“Since about 2017, I’ve been ideas at the Legislature to supervise or not supervise digital currency transactions under our money transmission statutes,” says Ikeda. There are two paths, she says. One is to pass a law exempting digital currency exchanges from the provisions that govern money transmitters. This would make her job a lot easier, Ikeda says. Another path is to define exactly how digital currency exchanges should be regulated, a more complex undertaking.

In the 2017 state legislative session, then-Rep. Chris Lee introduced House Bill 1481, a proposal to establish a Blockchain Technology and Digital Currency Working Group. His bill was the only measure related to digital currency introduced that session. The bill suggested that “highly innovative technologies such as blockchain require an educated and measured approach so that regulations do not stymie innovation and growth.” The bill crossed over to the Senate and was referred to the Ways and Means Committee, where it died.

The 2018 legislative session was the 2021 high-water mark for efforts to regulate digital currency. House Bill 1481 was carried over to the 2018 session, but it died in Ways and Means again. Companion bills were submitted in the House and Senate, and they survived crossover but died in conference committee. Two other pieces of cryptocurrency legislation didn’t survive either.

Three measures were introduced in 2019, but none received committee hearings. When the Legislature failed to pursue either of the paths Ikeda had laid out, she set out on her own in 2019 to study whether and how to regulate digital currency exchanges.

“Using 489D, the money transmitter statutes, and Chapter 412, the banking statutes, I was able to convince the attorney general’s office that I had enough authority to do this pilot program,” says Ikeda. “Then I had to look for a partner.”

The Digital Currency Innovation Lab

Ikeda reached out to Mike McCartney director of the Department of Business, Economic Development & Tourism. McCartney introduced Ikeda to Len Higashi, acting director of the Hawaii Technology Development Corp. Higashi says he immediately saw a parallel between the Entrepreneurs Sandbox that HTDC runs in Kaka‘ako and the regulatory sandbox that Ikeda was proposing.

“In software terms, a sandbox is a place where you do your trial experiments. It’s OK if you mess up because it’s not live yet,” he says. “We were blown away that this type of innovative thinking would come out of the regulatory body of the state because the state has a bad reputation of moving real slow.”

The HTDC board agreed to partner with DFI in 2019, and together they began planning the Digital Currency Innovation Lab. Participating companies would complete an application similar to the one for money transmitters, and DFI would vet them. In exchange for the companies providing data to DFI and complying with the terms of the program, DFI would “allow the admitted digital currency issuers to conduct business in Hawai‘i without first obtaining a state money transmitter license.” Basically, DFI agreed to take “no action” in enforcing the existing statutes, specifically relaxing the “permissible investments” requirement for cohort participants.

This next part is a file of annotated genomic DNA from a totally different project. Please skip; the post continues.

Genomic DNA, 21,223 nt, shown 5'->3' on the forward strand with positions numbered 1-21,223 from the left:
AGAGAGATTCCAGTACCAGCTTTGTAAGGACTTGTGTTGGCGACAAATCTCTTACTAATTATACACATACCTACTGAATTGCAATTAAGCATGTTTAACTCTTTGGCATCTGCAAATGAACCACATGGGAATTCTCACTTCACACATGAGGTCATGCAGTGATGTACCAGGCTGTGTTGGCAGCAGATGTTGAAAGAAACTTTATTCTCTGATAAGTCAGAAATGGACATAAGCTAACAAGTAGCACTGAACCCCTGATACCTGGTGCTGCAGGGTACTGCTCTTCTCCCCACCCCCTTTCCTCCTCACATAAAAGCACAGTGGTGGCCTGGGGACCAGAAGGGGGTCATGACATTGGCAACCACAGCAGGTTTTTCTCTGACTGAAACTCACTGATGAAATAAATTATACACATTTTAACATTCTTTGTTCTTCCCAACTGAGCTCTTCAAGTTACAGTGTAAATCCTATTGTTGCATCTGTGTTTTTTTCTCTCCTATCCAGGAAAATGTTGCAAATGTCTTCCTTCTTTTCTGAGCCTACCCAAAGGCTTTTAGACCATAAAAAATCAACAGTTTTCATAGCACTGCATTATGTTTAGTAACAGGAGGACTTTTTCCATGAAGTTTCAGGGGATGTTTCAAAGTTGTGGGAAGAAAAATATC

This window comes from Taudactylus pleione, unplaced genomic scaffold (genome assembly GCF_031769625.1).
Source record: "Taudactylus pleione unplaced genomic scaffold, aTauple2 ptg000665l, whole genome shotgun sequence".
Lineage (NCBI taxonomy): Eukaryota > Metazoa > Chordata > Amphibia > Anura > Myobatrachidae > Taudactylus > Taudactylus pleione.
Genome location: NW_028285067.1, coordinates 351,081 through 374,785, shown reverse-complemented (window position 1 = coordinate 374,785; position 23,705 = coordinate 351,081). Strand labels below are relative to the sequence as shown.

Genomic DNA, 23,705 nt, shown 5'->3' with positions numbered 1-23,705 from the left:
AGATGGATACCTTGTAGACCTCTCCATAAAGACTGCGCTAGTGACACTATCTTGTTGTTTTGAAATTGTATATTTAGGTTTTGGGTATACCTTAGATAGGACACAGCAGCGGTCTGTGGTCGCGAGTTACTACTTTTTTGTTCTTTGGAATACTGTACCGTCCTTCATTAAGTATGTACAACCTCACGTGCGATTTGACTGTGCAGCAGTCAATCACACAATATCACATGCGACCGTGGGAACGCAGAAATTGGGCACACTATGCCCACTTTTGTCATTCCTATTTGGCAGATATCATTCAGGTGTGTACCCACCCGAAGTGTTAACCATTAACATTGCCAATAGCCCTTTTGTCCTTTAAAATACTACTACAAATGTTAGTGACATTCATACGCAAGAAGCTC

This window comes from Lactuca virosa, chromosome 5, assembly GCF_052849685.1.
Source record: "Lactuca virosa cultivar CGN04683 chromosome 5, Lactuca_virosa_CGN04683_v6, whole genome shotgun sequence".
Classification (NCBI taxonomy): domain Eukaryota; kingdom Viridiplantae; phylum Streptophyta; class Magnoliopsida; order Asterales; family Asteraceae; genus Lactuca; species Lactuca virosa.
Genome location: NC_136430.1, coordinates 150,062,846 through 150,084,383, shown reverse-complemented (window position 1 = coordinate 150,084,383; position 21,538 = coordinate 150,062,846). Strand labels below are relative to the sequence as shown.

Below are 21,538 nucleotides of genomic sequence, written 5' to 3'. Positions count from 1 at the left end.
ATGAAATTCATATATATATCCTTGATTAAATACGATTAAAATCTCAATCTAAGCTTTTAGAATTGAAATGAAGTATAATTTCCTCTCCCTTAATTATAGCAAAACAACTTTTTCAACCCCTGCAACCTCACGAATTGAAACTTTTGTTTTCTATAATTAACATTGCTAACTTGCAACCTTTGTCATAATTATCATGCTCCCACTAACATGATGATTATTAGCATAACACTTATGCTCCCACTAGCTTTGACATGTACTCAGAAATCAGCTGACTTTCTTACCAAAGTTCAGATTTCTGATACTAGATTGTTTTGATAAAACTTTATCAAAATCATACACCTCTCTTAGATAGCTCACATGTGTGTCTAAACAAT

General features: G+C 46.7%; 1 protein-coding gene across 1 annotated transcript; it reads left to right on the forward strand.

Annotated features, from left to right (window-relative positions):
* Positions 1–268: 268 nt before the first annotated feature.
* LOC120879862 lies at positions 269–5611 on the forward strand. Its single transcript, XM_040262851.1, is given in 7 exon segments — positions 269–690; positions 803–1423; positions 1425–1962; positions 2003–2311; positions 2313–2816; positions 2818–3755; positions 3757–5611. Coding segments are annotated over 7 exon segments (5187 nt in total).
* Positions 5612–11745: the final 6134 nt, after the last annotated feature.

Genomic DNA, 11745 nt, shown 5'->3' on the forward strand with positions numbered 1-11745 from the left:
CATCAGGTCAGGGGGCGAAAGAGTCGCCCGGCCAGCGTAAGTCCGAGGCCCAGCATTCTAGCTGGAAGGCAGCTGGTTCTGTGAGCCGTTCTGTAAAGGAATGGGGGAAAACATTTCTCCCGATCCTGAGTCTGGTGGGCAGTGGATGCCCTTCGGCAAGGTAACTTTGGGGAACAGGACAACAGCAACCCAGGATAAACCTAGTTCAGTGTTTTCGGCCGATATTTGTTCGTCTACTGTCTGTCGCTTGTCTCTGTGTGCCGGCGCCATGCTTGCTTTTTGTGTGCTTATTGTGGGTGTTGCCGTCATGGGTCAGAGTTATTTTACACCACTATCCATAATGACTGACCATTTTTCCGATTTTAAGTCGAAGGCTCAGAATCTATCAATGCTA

The program was announced in March 2020, and the first cohort of 12 participating companies was announced in August 2020: Apex Crypto, bitFlyer USA, BlockFi Trading, CEX.IO, Cloud Nalu, Coinme, ErisX, Flexa Network, Gemini Trust Co., Novi Financial, River Financial and Robinhood Crypto.

Of the twelve companies in the first cohort, one was not listed among those which completed the program: Robinhood Crypto. In our interview, Ikeda would not refer to Robinhood Crypto by name. Instead, she said that participating companies agreed to report certain data. Companies that did not send the required reports were removed from the program, she said, but only after multiple warnings and opportunities to comply with the reporting requirements.

Applications for the second cohort of the Digital Currency Innovation Lab opened in January 2021, and the structure of the program remains the same, with DFI issuing a “no action message” and agreeing to “not take any action against these companies.” The new cohort will be able “to conduct business in Hawai‘i without the need to obtain a state money transmitter license through June 30, 2022,” just shy of the election to replace Gov. David Ige, who is limited to two four-year terms.

The commissioner of financial institutions is appointed by the governor, and a future governor could replace Ikeda or ask her to stop the pilot program. I asked Ikeda whether it’s accurate to say that the governor and DFI commissioner control the future of digital currency in Hawai‘i. “Right,” she says, but “not by choice. That’s why we’re doing this pilot program.”

Cryptocurrency Ellen Ng And Len Higashi

Ellen Ng and Len Higashi of Hawaii Technology Development Corp. | Photo: Aaron K. Yoshino

Ikeda says she’s trying to gather information for the Legislature, so next year, legislators can make informed decisions about whether and how to regulate digital currency companies.

“I see my role as an innovator, trying to get in front of or at least alongside of the different innovations,” says Ikeda. In the Division of Financial Institutions, she says, “We act like a business. If we think that something is not right, we try to work and fix it.”

In March 2021, after our interview with Ikeda, state Rep. Patrick Branco of District 50 (Kailua to Kāne‘ohe Bay), introduced a resolution (HR94) requesting that DCCA reconsider the asset reserve requirements for digital currency companies after the Digital Currency Innovation Lab concludes its study. The resolution was adopted in the state House and, as of this writing, was being considered in the state Senate (HCR118).

Government by Blockchain

Lee now serves in the state senate and is still concerned with the questions that motivated him to propose the Blockchain Technology and Digital Currency Working Group four years ago as a member of the state House of Representatives.

“How can we as a state and a society really empower folks in the private sector to make use of this in a way that’s meaningful and safe?” he asks.

Lee sees blockchain technology as playing a crucial role in the provision of government services. The ability to secure transactions through blockchain has obvious applications in voting, land transactions and banking, he says. The question is how to update our state’s regulatory framework to allow for the adoption and use of blockchain and digital currency.